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Portland’s illuminated martini glass in the West Hills

The 30-ft-by-30-ft sign is turned on for the holiday season each year.

The illuminated outline of a martini glass affixed to a multi-story home lights up the night.

The martini glass is traditionally turned off the first week of January.

We’ll take “Quirky Portland Signs” for $400, please.

Clue: A beverage container that inspired a 30-ft display in the West Hills that, when lit, unofficially signals the start of the holiday season.

Question: What is a martini glass?

Ding ding ding.

Portland’s iconic, illuminated martini glass is shining brightly once again. It’s a familiar sight this time of year — but do you know the story behind it? Bottoms up, we’re jumping back in time.

An Italian family named the Martinis were the first to build a martini glass sign in the West Hills — albeit on a smaller scale — which they would light up to signal a party was happening. After the family moved away, a high schooler in the neighborhood named Monty Meadows decided to keep the tradition going. He made a larger version of the sign using two-by-fours and some borrowed Christmas lights, and then affixed it to the side of his family’s home.

Wintry Northwest weather had other ideas, though. The rickety sign was blown down and repaired multiple times until Monty’s dad offered to help. Together, the duo improved the emblem every year, adding stronger aluminum piping and more lights. By the time Monty’s parents separated in 1982 and the family home was put up for sale, the sign was iconic enough that the new buyer insisted it be included in the deal.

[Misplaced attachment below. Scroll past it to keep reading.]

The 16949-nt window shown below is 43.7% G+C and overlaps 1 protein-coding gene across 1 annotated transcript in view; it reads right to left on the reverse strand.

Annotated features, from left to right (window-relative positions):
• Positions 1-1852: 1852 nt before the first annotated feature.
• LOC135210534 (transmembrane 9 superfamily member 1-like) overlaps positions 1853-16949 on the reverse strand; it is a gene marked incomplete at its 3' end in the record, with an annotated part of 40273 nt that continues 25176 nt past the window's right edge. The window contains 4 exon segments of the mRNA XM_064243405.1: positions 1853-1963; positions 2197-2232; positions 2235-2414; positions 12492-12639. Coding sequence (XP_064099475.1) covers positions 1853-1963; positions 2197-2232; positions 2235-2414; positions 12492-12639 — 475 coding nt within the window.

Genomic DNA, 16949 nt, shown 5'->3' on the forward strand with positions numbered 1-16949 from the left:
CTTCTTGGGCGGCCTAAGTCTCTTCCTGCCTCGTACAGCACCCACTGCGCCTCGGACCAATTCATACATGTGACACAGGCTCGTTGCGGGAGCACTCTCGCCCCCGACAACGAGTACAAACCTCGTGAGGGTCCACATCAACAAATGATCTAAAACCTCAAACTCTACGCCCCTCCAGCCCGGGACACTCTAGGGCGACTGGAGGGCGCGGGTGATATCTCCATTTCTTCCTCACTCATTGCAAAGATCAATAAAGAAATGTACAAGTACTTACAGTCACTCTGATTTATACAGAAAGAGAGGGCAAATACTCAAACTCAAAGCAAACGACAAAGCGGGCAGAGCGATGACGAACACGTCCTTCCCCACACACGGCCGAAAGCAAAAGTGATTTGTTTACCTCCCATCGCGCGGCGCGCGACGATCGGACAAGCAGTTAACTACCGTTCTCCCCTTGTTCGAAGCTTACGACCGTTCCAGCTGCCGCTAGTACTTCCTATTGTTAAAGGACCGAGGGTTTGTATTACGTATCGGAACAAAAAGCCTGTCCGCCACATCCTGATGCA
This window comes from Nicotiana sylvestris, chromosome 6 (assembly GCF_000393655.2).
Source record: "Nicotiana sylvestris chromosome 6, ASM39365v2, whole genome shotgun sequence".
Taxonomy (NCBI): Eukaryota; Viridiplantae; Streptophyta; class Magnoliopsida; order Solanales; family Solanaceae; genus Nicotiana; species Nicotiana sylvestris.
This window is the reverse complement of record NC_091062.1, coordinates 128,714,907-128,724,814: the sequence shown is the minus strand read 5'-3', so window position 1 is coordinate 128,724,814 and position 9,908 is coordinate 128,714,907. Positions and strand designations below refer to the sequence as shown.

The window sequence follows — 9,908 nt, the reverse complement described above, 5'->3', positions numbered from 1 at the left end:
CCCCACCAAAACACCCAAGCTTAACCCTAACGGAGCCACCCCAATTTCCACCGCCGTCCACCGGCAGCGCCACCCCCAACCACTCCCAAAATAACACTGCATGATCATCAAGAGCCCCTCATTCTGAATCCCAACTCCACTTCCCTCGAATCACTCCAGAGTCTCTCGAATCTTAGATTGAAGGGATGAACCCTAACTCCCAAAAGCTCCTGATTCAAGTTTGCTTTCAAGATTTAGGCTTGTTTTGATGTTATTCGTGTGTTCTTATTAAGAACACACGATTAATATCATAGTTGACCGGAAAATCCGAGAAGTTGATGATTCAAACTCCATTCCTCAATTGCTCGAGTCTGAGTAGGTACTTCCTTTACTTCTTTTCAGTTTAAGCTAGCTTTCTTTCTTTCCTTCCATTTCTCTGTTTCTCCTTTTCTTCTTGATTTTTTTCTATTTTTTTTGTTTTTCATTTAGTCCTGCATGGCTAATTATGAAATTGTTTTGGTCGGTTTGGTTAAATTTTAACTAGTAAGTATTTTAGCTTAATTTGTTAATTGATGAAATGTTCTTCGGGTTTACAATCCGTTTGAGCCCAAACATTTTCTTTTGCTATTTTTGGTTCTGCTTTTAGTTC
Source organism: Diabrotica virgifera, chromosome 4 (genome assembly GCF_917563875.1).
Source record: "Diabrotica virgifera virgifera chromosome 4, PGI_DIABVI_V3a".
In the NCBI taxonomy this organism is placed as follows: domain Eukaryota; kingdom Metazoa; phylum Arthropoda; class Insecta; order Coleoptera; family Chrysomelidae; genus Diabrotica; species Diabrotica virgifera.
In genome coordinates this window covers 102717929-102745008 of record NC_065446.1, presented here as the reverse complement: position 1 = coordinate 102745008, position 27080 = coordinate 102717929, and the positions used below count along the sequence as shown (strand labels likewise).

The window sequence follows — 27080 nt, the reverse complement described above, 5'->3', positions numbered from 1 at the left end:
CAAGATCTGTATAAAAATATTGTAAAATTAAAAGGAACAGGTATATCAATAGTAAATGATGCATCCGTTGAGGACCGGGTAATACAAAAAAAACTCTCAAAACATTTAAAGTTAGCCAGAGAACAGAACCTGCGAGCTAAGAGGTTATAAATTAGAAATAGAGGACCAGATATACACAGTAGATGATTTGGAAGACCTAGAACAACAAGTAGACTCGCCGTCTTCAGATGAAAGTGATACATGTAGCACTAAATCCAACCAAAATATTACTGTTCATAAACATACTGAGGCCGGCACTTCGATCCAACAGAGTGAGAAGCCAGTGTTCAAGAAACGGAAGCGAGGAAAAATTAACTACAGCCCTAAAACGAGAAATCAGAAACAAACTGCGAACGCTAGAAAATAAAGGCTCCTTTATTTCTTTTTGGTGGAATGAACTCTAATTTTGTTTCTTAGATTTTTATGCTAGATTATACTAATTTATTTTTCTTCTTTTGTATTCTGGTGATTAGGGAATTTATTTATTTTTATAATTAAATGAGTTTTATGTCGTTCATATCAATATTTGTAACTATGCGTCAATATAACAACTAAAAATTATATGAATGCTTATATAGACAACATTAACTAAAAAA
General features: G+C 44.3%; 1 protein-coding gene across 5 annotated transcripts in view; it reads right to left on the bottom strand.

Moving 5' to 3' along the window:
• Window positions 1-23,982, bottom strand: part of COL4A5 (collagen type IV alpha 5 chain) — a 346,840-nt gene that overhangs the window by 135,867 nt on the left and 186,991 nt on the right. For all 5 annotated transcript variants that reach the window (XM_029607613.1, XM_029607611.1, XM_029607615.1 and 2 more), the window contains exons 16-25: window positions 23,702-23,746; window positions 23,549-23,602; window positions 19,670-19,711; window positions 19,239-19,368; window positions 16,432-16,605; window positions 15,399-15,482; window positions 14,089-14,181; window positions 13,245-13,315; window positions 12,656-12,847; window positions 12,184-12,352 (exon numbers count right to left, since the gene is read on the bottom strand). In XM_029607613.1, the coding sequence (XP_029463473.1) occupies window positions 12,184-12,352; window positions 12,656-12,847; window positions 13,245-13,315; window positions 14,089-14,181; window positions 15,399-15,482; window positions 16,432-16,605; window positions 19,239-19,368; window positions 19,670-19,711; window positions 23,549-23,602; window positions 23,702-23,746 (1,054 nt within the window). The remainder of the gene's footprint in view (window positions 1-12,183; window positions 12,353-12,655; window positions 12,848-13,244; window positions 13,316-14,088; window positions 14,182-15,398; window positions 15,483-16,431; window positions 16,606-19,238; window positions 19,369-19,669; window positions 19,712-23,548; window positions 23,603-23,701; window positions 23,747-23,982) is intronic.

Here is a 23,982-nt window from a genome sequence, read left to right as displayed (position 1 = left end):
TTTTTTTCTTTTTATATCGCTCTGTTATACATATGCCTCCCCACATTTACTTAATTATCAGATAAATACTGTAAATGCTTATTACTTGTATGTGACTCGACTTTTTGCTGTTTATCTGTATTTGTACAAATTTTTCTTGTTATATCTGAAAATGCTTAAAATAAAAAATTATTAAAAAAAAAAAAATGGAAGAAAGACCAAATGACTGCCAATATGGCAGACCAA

The illuminated outline of a martini glass lights up the night amidst residential buildings upon a hillside.

A red slash was added to the sign at one point to discourage drunk driving.

Fast forward a few decades to when the property changed hands again. The buyer — Portland architect Aaron Hall — tore down the house in 2013 and built a new one, but the effort took years… and the martini glass was sorely missed. “Everybody was calling, saying ‘Where’s the sign, where’s the sign?’” Aaron told KOIN 6 News. “I said, ‘It’s coming back. I just have to build the house first.’”

True to his word, Aaron has not only maintained the tradition but he’s also improved upon the sign’s design. In 2015, he unveiled a three-story-tall martini glass (complete with a “stuffed” green olive) that uses LED technology and sports a sleeker, more modern look. And while Aaron himself doesn’t drink, he shakes up a mean martini for his guests.

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